For example, in Nadur, the costumes take on a whole new level of absurdity, highlighting the grotesque and ensuring complete anonymity. In fact, in Nadur, the masqueraders are so serious about remaining unrecognized that they will don sacks, sheets, wigs, and outrageous makeup. They will even stay silent to conceal their voices, which is why the party in Nadur is known as the Silent Carnival.


Each village around Rijeka, Croatia, has its own distinctive bellringer costume that appears in the International Rijeka Carnival, one of the biggest in Europe. Animal masks are most common, but variations include flower hats and colored paper streamer headpieces.

Croatia is another Mediterranean country with a flair for celebrating Carnival. Its all-out annual festival is headquartered in the coastal city of Rijeka in the Kvarner region, which plays host to huge street parties, costumes, and parades that draw masses of people.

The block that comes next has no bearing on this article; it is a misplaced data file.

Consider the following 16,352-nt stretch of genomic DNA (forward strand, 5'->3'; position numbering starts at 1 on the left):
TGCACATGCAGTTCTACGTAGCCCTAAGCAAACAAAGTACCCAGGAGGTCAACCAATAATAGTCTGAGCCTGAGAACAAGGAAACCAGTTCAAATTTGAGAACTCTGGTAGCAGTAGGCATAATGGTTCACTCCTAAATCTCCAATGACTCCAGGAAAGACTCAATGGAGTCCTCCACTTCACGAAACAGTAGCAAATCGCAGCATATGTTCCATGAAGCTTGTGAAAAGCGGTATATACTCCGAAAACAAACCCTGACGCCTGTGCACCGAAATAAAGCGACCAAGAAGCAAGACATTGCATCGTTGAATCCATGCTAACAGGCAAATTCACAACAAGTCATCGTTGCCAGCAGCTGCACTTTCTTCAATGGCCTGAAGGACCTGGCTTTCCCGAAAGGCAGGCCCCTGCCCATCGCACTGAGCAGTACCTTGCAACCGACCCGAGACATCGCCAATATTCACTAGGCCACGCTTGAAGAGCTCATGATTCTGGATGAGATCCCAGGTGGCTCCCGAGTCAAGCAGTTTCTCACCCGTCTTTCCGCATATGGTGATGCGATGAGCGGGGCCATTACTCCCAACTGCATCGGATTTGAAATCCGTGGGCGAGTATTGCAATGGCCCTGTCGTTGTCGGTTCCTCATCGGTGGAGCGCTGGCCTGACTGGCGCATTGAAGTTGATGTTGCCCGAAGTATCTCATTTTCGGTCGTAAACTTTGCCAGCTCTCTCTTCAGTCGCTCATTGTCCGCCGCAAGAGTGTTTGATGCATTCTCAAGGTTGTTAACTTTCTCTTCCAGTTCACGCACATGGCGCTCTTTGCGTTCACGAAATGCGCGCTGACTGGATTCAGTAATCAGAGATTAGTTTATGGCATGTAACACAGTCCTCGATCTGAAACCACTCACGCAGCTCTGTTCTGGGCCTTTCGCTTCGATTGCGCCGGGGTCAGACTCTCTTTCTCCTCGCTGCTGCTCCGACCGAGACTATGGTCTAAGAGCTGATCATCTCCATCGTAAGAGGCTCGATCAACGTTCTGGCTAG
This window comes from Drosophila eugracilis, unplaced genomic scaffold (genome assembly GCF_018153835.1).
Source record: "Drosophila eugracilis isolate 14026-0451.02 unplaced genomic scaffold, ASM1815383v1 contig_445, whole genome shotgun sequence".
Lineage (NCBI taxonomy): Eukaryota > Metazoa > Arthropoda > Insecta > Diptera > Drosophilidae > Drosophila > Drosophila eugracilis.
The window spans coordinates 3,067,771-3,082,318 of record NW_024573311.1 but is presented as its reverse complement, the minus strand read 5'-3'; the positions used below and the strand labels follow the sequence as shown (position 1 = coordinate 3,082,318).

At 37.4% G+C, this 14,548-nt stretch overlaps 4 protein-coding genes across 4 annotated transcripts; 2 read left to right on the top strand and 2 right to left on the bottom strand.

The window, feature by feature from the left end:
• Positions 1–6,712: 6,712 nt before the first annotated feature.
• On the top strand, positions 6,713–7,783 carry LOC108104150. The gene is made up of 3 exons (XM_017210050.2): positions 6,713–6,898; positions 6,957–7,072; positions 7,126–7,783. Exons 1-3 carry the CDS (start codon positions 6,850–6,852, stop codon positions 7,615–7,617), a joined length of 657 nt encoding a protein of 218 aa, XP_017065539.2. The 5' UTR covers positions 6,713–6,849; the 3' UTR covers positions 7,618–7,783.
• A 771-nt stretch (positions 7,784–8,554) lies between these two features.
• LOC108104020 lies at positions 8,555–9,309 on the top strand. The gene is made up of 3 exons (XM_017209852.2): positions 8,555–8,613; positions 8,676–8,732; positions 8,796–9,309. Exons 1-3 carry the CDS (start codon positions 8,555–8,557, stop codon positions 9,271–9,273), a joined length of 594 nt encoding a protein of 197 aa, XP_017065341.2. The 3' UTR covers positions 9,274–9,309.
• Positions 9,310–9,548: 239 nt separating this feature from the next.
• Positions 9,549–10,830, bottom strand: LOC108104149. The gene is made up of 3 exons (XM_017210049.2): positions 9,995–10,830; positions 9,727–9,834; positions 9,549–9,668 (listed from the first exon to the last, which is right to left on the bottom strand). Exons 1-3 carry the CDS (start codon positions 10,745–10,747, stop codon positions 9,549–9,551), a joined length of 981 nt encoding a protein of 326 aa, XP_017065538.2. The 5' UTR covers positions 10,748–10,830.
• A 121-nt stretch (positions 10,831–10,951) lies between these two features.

Croatia's own traditions and customs make its Carnival party unique, and the most iconic revelers are the bell ringers. Shepherding in the carnival magic, the bell ringers dress in lambs-wool costumes and huge animal masks. They band together along a procession route from village to village, and ring the bells they wear around their waists. Bell ringers from each region have their own costume and musical walk, but all of them play the same role: to ward off evil spirits. Villagers welcome them with wine and refreshments.

The several days of carnival in Croatia culminate with a massive procession in Rijeka. The international carnival parade tends to be around five kilometers long, with thousands of participants from both Croatia and abroad. They outdo themselves each festival season with elaborate costumes and decorations for their floats. Spectator numbers surpass 100,000, forming a sea of masks, merriment, and revelry.